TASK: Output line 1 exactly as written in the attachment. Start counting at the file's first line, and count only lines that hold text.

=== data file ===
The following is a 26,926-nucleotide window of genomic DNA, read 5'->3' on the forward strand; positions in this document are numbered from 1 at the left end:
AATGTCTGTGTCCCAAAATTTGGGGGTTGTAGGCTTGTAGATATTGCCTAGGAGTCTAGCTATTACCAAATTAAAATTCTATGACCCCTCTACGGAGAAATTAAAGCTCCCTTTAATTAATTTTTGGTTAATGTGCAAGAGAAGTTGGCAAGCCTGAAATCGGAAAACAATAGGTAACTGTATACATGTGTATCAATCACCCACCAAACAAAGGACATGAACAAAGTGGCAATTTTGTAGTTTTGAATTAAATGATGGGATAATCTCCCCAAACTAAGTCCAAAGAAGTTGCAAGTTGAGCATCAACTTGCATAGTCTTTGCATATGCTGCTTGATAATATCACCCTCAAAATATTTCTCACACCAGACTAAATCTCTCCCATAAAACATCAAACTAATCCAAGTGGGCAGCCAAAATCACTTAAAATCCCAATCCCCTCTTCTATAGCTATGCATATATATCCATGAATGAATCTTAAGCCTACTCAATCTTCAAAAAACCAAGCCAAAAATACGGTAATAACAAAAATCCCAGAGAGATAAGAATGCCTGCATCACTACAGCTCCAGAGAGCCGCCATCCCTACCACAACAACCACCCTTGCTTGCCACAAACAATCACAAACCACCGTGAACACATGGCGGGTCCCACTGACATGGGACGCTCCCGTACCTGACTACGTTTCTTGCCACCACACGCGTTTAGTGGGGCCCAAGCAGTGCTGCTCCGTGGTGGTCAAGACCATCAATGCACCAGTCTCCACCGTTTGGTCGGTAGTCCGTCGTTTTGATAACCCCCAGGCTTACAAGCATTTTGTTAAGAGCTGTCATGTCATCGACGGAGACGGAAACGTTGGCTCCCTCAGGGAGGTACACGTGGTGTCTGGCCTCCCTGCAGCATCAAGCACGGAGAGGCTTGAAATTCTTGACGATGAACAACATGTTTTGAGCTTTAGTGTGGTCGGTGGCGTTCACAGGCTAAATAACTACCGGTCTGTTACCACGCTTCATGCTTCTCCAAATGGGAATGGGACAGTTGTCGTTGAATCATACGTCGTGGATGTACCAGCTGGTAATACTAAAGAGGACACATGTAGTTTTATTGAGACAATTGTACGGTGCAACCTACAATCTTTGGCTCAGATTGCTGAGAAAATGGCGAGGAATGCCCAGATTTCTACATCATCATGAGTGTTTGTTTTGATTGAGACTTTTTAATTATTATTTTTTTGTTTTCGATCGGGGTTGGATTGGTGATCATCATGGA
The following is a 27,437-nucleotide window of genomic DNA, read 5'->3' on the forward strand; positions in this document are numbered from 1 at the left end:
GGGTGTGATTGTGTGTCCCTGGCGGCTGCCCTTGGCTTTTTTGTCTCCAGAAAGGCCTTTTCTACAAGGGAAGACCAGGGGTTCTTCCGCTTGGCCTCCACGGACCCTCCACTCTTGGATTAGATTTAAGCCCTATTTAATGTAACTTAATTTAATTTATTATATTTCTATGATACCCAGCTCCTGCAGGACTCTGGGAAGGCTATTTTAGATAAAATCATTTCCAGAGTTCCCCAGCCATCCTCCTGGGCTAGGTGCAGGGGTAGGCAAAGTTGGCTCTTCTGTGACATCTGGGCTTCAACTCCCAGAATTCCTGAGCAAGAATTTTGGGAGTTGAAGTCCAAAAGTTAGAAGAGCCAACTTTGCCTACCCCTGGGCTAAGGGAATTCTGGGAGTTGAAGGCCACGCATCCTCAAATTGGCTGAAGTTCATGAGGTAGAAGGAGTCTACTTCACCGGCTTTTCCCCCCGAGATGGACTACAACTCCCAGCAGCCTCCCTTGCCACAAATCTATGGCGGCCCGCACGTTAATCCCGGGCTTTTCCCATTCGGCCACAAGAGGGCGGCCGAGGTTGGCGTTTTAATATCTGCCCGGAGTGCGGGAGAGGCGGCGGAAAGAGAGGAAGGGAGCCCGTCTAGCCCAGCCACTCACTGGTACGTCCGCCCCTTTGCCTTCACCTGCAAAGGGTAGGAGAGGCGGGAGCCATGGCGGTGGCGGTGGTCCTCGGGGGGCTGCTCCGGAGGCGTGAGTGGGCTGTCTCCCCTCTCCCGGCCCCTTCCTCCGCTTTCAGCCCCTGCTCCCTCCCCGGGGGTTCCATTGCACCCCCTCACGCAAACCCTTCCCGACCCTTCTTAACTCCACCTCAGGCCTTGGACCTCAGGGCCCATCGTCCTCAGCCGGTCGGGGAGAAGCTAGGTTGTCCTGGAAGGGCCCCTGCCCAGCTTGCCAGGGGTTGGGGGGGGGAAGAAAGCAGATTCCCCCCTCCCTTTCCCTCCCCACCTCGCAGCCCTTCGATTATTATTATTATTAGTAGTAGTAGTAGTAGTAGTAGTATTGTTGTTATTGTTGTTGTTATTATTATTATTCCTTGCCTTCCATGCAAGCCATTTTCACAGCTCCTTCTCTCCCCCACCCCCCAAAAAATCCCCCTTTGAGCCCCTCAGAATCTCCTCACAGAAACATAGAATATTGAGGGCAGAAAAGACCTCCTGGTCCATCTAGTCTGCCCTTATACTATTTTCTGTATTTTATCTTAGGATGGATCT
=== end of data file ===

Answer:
The following is a 26,926-nucleotide window of genomic DNA, read 5'->3' on the forward strand; positions in this document are numbered from 1 at the left end: